It seems that the situation here in Hangzhou is calming down significantly, with falling case numbers every day. Businesses are tentatively reopening, so people are coming back from their impromtu 6-week vacations to return to work.
Quarantine policies for incoming foreigners are changing every day, however, so even being connected to large expat messaging groups on WeChat here in Hangzhou doesn’t mean you know what will happen to new arrivals. It seems that everyone’s fate is decided by that day’s airport manager. I wonder how my colleague Alex will get back – with a classic lack of forward thinking, he’s bought a flight that connects through two epidemic red zones.
Now look at me, a doomsday writer myself. I’ll finish today’s diary on the lighter note of overhearing my building’s guards arguing over how best to sellotape the paper (someone’s recycled Chinese New Year banner) to my door to make it obvious whether it’s been opened from the inside.
The conversation went on a good ten minutes, punctuated by ripping and rearranging sounds reminiscent of kids playing with a giant sticker book, and ended exactly the way it started: “We’ll just have to keep an eye on it.”
Day 6: A Visitor?!
Tuesday 17th March, 2020
The productivity continues and I spent most of my day writing a tongue-in-cheek article on virus-proof dating for The Tab. Advice includes morse code communication with torches to uphold “social distancing”, or kissing with masks on (sexy AND sanitary).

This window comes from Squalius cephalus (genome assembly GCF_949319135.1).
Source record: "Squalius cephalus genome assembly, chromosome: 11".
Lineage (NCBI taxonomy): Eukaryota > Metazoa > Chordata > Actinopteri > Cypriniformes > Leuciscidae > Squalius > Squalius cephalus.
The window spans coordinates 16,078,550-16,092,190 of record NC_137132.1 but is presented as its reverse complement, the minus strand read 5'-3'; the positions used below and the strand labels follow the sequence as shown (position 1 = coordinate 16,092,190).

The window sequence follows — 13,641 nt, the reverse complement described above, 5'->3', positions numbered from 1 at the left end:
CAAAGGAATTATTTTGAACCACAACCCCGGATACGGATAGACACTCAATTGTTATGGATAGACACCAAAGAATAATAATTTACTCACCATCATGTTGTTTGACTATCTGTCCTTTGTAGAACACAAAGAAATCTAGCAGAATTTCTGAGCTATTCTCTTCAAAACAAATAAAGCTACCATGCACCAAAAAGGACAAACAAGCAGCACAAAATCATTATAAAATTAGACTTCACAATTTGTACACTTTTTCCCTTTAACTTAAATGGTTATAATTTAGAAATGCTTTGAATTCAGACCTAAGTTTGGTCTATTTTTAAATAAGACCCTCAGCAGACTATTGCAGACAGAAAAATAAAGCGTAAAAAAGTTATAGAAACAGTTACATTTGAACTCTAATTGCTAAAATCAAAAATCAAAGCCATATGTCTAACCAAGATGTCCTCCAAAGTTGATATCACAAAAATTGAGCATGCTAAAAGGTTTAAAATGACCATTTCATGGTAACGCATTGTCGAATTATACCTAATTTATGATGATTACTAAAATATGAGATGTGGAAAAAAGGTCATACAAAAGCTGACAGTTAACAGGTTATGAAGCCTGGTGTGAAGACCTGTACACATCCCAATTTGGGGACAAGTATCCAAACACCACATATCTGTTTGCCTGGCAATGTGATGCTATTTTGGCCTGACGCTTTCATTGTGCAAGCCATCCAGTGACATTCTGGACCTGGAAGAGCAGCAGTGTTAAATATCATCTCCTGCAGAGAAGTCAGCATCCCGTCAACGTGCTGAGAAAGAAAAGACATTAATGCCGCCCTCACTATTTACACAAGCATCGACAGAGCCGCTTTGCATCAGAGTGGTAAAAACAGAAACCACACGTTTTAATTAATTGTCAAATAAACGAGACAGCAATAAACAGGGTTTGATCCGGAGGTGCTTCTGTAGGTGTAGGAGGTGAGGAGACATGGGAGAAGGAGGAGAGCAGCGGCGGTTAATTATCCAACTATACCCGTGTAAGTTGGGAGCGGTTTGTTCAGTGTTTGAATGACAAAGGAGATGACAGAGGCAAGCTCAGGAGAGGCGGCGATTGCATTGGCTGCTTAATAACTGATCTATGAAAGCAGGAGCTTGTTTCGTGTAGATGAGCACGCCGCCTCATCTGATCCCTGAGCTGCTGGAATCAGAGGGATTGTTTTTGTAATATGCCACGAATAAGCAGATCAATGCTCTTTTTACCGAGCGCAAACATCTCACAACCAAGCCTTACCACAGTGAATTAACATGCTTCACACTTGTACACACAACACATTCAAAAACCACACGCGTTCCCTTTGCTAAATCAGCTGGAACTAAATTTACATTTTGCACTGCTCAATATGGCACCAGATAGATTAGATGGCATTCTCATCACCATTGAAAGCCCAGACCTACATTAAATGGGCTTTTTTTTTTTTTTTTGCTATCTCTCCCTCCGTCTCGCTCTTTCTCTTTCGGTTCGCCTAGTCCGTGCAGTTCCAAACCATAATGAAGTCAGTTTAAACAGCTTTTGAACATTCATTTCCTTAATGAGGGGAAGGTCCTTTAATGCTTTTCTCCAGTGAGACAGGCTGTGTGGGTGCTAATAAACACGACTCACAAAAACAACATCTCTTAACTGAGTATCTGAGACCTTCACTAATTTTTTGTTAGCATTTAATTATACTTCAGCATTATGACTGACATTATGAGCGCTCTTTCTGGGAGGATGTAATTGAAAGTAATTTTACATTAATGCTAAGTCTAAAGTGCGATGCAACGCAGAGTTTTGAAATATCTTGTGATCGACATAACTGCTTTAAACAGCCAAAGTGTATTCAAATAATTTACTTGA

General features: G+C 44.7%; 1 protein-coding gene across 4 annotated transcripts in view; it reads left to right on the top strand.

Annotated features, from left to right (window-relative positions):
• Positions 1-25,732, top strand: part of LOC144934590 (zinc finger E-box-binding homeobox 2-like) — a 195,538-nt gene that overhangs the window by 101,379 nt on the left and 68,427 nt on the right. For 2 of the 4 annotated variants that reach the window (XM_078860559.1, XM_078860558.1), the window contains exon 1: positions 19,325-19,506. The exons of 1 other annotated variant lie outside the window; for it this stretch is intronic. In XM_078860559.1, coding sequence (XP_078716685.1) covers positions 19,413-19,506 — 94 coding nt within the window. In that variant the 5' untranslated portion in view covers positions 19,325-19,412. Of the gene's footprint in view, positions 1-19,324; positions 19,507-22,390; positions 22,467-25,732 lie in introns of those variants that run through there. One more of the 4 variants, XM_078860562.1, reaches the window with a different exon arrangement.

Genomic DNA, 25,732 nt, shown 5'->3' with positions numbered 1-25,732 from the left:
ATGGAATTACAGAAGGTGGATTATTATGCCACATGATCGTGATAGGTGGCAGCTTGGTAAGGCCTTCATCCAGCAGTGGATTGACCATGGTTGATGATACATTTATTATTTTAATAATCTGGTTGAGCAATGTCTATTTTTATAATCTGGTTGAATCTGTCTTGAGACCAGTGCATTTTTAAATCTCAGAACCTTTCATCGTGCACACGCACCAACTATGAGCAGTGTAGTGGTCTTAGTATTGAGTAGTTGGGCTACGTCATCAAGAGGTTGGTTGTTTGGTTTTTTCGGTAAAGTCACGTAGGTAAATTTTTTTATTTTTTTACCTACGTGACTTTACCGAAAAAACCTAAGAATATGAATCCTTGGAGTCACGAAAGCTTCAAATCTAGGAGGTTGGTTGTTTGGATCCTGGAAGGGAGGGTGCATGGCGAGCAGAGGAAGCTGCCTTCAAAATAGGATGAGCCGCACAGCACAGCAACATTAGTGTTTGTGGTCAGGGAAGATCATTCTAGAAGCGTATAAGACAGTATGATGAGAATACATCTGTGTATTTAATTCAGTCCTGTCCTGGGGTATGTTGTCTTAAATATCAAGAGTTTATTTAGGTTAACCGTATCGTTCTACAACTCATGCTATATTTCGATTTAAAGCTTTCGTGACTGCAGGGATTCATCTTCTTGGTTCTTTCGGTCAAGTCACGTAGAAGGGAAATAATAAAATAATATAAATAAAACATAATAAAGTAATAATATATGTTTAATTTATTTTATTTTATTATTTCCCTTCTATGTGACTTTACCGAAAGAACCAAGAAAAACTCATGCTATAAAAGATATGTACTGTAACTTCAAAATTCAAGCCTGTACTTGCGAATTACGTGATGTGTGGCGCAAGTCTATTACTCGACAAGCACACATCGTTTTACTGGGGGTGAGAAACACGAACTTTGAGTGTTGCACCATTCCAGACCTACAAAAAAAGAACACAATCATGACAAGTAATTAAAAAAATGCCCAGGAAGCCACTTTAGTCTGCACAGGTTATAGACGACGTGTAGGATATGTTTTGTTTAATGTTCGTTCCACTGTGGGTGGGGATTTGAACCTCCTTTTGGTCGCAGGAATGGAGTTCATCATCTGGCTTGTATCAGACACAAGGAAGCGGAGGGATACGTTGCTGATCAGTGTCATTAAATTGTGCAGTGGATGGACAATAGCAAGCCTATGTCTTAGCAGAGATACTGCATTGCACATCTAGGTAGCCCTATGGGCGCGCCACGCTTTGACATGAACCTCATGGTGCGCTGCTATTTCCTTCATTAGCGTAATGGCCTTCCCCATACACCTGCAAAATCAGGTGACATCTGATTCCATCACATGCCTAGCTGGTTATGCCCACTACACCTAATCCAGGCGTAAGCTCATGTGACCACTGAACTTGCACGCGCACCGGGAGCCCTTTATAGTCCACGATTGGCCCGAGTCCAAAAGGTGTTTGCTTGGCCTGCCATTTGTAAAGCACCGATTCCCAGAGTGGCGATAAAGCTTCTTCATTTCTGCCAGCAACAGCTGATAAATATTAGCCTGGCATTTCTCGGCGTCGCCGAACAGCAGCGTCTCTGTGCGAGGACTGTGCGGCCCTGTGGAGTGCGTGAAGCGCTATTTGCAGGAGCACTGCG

A knock on my door came around 2 in the afternoon. I shouted that I’d already reported my temperature for the day, but it wasn’t the building staff. A voice said they ‘wanted to talk’ – not something that ignites a good feeling when you’re living under an authoritarian regime.
Cracking open the door replaced my mental image of the Chinese CIA with the harmless reality: my visitor was a middle aged man worried about his daughter, away studying in Leeds. He’d heard (from who? It felt rude to ask) that I had just flown back from London, and wanted my advice.
Worried eyes peeping from behind a mask, he told me the university still hadn’t suspended classes, so he thought she ought to come home; but he didn’t know which germosphere was worse, a university or an aeroplane. What did I think? Had I come back to China because it was safer?
I tried to reassure him that she was at an extremely low risk of infection either way, though admitting that China’s policies were looking much more effective than the UK’s. I felt safe in both countries, and was back mainly because I had to go back to work sooner or later. I needed my salary. After a few minutes of questions, he nodded and thanked me, though I hardly felt I’d done much to help.
I realised once the door closed that he probably couldn’t read English well enough to gauge the situation from the UK news, and once again felt grateful for the many luxuries of my life. I wonder what his daughter will do.
I do feel guilty, but quarantine feels like the staycation I never knew I needed.